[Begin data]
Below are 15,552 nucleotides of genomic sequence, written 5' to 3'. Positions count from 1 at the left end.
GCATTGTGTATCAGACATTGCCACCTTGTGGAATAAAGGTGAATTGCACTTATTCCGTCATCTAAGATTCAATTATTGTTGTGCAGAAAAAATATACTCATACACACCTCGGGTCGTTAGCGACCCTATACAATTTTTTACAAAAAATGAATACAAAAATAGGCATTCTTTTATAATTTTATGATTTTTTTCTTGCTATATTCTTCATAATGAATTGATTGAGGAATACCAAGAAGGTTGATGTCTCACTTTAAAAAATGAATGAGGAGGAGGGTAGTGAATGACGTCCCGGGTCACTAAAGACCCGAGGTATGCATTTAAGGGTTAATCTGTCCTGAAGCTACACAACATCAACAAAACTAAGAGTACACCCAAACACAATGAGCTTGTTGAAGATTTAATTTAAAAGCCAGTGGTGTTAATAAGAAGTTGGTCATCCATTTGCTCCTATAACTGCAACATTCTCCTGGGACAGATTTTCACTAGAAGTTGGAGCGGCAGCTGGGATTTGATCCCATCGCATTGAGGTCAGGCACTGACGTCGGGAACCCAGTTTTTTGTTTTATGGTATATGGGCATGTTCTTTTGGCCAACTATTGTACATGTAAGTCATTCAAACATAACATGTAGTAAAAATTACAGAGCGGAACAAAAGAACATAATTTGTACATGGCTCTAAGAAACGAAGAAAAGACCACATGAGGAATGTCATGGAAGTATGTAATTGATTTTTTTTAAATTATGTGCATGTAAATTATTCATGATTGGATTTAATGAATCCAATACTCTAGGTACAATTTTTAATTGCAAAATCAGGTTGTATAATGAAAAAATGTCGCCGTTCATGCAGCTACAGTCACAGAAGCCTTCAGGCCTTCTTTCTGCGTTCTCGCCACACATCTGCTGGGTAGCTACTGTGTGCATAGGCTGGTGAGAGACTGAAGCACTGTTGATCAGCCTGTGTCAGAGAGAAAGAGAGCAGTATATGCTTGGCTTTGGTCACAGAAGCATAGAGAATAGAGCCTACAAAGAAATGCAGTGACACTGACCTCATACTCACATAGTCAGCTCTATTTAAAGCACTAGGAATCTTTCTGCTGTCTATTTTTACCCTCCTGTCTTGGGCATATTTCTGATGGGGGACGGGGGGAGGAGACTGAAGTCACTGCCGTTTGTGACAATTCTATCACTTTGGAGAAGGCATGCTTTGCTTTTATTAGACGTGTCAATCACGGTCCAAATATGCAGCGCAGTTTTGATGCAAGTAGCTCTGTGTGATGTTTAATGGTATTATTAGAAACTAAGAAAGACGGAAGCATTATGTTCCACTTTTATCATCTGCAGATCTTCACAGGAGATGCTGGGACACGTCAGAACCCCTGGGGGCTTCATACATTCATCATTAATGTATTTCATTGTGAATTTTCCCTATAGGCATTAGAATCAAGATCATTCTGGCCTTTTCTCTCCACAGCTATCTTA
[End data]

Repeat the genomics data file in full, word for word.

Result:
Below are 15,552 nucleotides of genomic sequence, written 5' to 3'. Positions count from 1 at the left end.
GCATTGTGTATCAGACATTGCCACCTTGTGGAATAAAGGTGAATTGCACTTATTCCGTCATCTAAGATTCAATTATTGTTGTGCAGAAAAAATATACTCATACACACCTCGGGTCGTTAGCGACCCTATACAATTTTTTACAAAAAATGAATACAAAAATAGGCATTCTTTTATAATTTTATGATTTTTTTCTTGCTATATTCTTCATAATGAATTGATTGAGGAATACCAAGAAGGTTGATGTCTCACTTTAAAAAATGAATGAGGAGGAGGGTAGTGAATGACGTCCCGGGTCACTAAAGACCCGAGGTATGCATTTAAGGGTTAATCTGTCCTGAAGCTACACAACATCAACAAAACTAAGAGTACACCCAAACACAATGAGCTTGTTGAAGATTTAATTTAAAAGCCAGTGGTGTTAATAAGAAGTTGGTCATCCATTTGCTCCTATAACTGCAACATTCTCCTGGGACAGATTTTCACTAGAAGTTGGAGCGGCAGCTGGGATTTGATCCCATCGCATTGAGGTCAGGCACTGACGTCGGGAACCCAGTTTTTTGTTTTATGGTATATGGGCATGTTCTTTTGGCCAACTATTGTACATGTAAGTCATTCAAACATAACATGTAGTAAAAATTACAGAGCGGAACAAAAGAACATAATTTGTACATGGCTCTAAGAAACGAAGAAAAGACCACATGAGGAATGTCATGGAAGTATGTAATTGATTTTTTTTAAATTATGTGCATGTAAATTATTCATGATTGGATTTAATGAATCCAATACTCTAGGTACAATTTTTAATTGCAAAATCAGGTTGTATAATGAAAAAATGTCGCCGTTCATGCAGCTACAGTCACAGAAGCCTTCAGGCCTTCTTTCTGCGTTCTCGCCACACATCTGCTGGGTAGCTACTGTGTGCATAGGCTGGTGAGAGACTGAAGCACTGTTGATCAGCCTGTGTCAGAGAGAAAGAGAGCAGTATATGCTTGGCTTTGGTCACAGAAGCATAGAGAATAGAGCCTACAAAGAAATGCAGTGACACTGACCTCATACTCACATAGTCAGCTCTATTTAAAGCACTAGGAATCTTTCTGCTGTCTATTTTTACCCTCCTGTCTTGGGCATATTTCTGATGGGGGACGGGGGGAGGAGACTGAAGTCACTGCCGTTTGTGACAATTCTATCACTTTGGAGAAGGCATGCTTTGCTTTTATTAGACGTGTCAATCACGGTCCAAATATGCAGCGCAGTTTTGATGCAAGTAGCTCTGTGTGATGTTTAATGGTATTATTAGAAACTAAGAAAGACGGAAGCATTATGTTCCACTTTTATCATCTGCAGATCTTCACAGGAGATGCTGGGACACGTCAGAACCCCTGGGGGCTTCATACATTCATCATTAATGTATTTCATTGTGAATTTTCCCTATAGGCATTAGAATCAAGATCATTCTGGCCTTTTCTCTCCACAGCTATCTTA